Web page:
Power Made Perfect In Weakness: To Keep Me

“to keep me from becoming conceited”

Paul says the reason he was given the thorn in the flesh was “to keep me from becoming conceited because of the surpassing greatness of the revelations.”

This tells us a couple of things:

a) Firstly, Paul wasn’t immune to becoming conceited. He’s admitting that, if it hadn’t been for this thorn in the flesh, he might well have become proud because of the surpassing greatness of the revelations that he’d received. I notice that the word is “revelations”, rather than, say, “discoveries”, i.e. these were things that God revealed to Paul, rather than things that he worked to discover for himself. Paul had no right to be proud of what God revealed to him, but it was still a danger. And I wonder if we face a similar danger? I mean, we’re Calvinists; we believe we’re saved because God chose to save us, to reveal himself to us, not because of anything we’ve done, but to show the immeasurable riches of his grace, but are we sometimes proud of the fact that we’re Calvinists? God chose to bless us by giving us the right books to read, and putting us in the right church so we’d hear reformed preaching, teaching us that we’ve learned to love God only because He first loved us, not that we’ve earned anything from him, and do we respond by looking down on other people who don’t have their theology quite right? I’m not saying that right theology’s not important, but we should be careful not to think we’re better than other people because God has revealed things to us that he hasn’t revealed to them.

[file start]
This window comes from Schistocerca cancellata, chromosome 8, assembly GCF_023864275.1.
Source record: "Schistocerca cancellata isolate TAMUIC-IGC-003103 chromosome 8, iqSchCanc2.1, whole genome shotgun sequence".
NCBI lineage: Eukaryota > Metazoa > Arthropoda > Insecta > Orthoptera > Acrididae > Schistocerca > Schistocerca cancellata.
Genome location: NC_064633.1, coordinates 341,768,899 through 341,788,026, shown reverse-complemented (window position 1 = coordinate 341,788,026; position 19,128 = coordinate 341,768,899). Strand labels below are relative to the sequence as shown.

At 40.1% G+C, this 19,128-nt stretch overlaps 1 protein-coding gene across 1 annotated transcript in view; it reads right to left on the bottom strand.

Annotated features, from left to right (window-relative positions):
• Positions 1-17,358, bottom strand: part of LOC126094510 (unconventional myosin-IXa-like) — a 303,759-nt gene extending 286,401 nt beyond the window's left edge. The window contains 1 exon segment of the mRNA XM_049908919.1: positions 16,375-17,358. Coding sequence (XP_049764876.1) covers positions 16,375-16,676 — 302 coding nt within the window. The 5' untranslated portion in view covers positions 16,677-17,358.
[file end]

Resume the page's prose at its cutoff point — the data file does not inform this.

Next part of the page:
b) Secondly, it wasn’t that Paul had already become conceited, and therefore God was punishing him with this thorn in the flesh; it was actually a blessing to prevent him from sinning in that way. I kind of already made this point in my introduction really; basically that our level of comfort or suffering is not based on how well we’ve done at obeying God.

I was reminded of Job. The very first verse of the book of Job tells us that he “was blameless and upright, one who feared God and turned away from evil.”

And yet God allowed Satan to torment him, too. In fact, it was specifically because Job was blameless that he was singled out for torment. Satan came from walking to and fro on the earth, and God starts the conversation with him, saying “Have you considered my servant Job, that there is none like him on the earth, a blameless and upright man, who fears God and turns away from evil?” And most of you reading this will know where the story goes from there; if you don’t, you could find out here.

So clearly, putting on a good spiritual performance doesn’t mean God will keep us comfortable. If we’re going to be good servants of Christ, we shouldn’t be surprised if our “reward” in this life is anxiety, beatings, imprisonment…

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